A: It’s been brilliant. It’s like time is elastic, and it is really delightful but weird being back here. We’ve got Steve Bendelack back who directed all the original series and we’ve had one or two actors come back. For all of us, it’s just like we’ve never gone away.

Q: What made you decide to set the specials in Royston Vasey?

A: We felt that we wanted to revisit the place, we wanted to catch up with the characters, we wanted to see how time had treated them and whether anything had changed.

Q. How did you go about the writing process?

A: The good thing is we didn’t over-think it. We just said, “Let’s just go away, think of a character, start writing some scenes and let’s see what we generate.” That’s how we always worked.

Q. Did you find it immediately easy returning to play the characters?

A: Yes and No. You do the rehearsal and the first take, and then you say, “Is that right? Is that the voice?” You’re never quite sure. But actually it’s a muscle memory, something that’s been in there. We didn’t have a load of time for rehearsal. We had to launch straight into these scenes, and it has come flooding back.

Q: Is that because you all know each so well, there is a shorthand between you?

A: Yes. We have it in the writing process and doing scenes. We know each other so well. We’re like a football team. We know where the others are going to be, we know where the pass is going to go. We don’t spend ages rehearsing. We just say, “Look, this is what we think is right.” It’s a very collaborative way of working, and that’s what we’ve always enjoyed.

Q: Did you listen to the fans’ clamour for the return of Edward and Tubbs?

A: No, we didn’t really read what fans were saying. We chose the characters ourselves. Edward and Tubbs are very iconic, and we felt it was important that they had a life beyond being nearly hit by a train in series 3!

Q: There are so many memorable characters. Was it hard to choose which ones to go with?

A: They sort of chose themselves. If you’re sitting there with a blank sheet, you want something to make you start writing. So it’s those characters that are very vivid, very iconic which you wanted to make sure had a presence. But we have had to leave a lot of stuff out. So we weren’t short of material, put it that way.

Q: Can you outline the set-up that Royston Vasey is threatened with being expunged from the map?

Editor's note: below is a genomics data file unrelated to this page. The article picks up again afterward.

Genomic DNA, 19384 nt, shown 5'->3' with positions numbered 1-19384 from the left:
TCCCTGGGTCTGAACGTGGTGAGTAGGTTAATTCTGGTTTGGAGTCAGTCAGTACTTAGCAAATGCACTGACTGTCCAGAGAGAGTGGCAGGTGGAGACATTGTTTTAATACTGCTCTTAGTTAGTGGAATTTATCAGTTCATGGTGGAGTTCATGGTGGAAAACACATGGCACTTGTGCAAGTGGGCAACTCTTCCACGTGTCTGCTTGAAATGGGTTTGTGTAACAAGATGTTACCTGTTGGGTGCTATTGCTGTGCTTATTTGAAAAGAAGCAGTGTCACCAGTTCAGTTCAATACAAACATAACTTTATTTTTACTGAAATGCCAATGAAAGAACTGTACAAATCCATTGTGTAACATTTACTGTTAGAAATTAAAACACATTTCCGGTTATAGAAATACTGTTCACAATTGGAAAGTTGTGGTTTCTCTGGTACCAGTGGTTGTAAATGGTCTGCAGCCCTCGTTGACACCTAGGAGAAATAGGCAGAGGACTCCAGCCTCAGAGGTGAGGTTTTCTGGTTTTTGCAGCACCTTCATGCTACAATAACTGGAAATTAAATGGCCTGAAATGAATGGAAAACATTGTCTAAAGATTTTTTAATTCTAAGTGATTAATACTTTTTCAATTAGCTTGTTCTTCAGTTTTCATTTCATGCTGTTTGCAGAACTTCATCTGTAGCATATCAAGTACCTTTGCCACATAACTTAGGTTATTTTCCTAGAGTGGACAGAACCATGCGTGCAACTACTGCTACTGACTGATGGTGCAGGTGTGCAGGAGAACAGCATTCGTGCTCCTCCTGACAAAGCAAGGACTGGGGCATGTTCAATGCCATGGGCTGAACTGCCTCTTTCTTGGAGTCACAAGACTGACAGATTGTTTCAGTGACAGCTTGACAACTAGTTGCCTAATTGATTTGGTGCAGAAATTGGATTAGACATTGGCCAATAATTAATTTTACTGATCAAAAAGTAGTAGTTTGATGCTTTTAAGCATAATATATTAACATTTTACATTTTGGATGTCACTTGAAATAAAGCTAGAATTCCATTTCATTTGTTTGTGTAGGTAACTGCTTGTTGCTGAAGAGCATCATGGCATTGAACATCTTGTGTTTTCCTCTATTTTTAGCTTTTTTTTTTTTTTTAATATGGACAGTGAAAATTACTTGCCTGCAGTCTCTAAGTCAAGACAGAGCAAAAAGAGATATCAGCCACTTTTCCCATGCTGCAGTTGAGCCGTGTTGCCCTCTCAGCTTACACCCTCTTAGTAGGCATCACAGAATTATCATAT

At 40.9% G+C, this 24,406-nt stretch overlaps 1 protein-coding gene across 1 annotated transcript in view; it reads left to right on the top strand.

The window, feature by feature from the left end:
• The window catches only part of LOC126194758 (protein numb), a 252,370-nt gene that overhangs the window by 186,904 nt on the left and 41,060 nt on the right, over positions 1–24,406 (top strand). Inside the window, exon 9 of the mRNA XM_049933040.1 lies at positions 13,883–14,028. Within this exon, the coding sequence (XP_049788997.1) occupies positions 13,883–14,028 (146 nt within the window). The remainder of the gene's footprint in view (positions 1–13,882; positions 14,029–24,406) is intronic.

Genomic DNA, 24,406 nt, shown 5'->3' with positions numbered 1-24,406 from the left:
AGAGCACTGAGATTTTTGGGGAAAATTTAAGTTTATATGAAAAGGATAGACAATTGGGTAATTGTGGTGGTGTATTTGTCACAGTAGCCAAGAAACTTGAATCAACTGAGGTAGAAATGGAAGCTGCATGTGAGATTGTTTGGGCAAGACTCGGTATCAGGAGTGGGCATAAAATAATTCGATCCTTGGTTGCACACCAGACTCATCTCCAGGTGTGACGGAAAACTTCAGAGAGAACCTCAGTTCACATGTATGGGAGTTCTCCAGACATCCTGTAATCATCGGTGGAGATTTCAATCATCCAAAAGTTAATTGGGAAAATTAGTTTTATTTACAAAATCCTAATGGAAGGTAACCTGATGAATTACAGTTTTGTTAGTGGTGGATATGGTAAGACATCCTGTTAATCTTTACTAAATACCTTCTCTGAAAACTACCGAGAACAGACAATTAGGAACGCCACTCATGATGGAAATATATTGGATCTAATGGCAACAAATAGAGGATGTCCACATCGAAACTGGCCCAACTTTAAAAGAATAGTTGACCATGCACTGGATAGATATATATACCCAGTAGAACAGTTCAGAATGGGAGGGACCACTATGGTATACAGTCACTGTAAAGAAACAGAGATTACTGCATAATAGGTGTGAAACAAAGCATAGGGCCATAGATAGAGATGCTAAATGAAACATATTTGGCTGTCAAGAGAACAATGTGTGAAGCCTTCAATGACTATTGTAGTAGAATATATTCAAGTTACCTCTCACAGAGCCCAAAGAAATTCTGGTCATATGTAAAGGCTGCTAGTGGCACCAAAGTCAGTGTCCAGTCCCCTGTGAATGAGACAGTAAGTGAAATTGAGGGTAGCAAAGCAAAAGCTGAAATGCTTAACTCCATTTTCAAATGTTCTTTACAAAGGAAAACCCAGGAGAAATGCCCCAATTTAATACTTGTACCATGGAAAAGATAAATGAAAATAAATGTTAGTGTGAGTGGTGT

A: In the first series, we had the threat of the new road being built, and the second time round we had the threat of the special stuff which nearly decimated the population. So we were looking for something that would do that job. I was reading about The Boundary Commission in the paper, and it was there in the back of my mind that a lot of places are up in arms that they’re going to be incorporated into other towns. People are generally very proud of their little plot of land and the name of it. So we wondered what the Royston Vasonians would think of that.

Q: Jeremy doesn’t perform, but can you please talk about his strengths as a writer?

A: He absolutely drove a lot of the writing. He was the first one to come up with ideas. What I love in particular is doing a character like Pop, where I haven’t had to think about the writing. So I can get Jeremy’s scripts like a treat, like a little Christmas present. His scripts are always brilliant, they’re such a joy to play.

Q: Can you please amplify that?

A: Jeremy has a great use of language - remember the very particular way Harvey Denton spoke? – and he understands character brilliantly. There is a great trick for a writer – if you cover up the names of the characters and just read the dialogue, you should always be able to know who is saying what. That’s absolutely the case with Jeremy.

Q: Do you feel emotional about the fact that all four of you are still so close after nearly three decades?

A: Yes. It’s very moving that we are all still great mates and that we get to work together like this. But what is also really moving is the warmth with which the news that it’s coming back has been embraced. And, you know, coming onto the set, a lot of the crew said, “I fought tooth and nail to get on this job.” I find that really touching, too
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Old 16th December 2017, 10:26 AM
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"You're my pint, now!"

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Old 21st December 2017, 05:22 AM
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League of Gentlemen rejects transphobia accusations: ‘There is room to have a laugh’ | PinkNews

I don't get this at all

Admittedly I'm a fan, but I have never thought of the character of Babs as being offensive to transgender people. In fact, I know a lot of 'hairy-trucker-in-a-dress' girls!!!

It seems that those who are complaining about the current series are just Viz style Millie Tants, jumping on the bandwagon and moaning about something that doesn't exist

There are/were shows that were much more transphobic - the hideous 'Little Britain' immediately springs to mind - but I have always found The League to be a show that is very gay/transgender friendly
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Old 21st December 2017, 05:30 PM
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Presumably this is going to be a DVD extra when the latest series is released

"Mark Gatiss, Reece Shearsmith, Jeremy Dyson and Steve Pemberton (AKA The League of Gentlemen) visit the BFI Southbank to introduce series four of their comedy-horror show, a three-part return to Royston Vasey that is being broadcast 20 years after the sketch comedy first appeared on radio."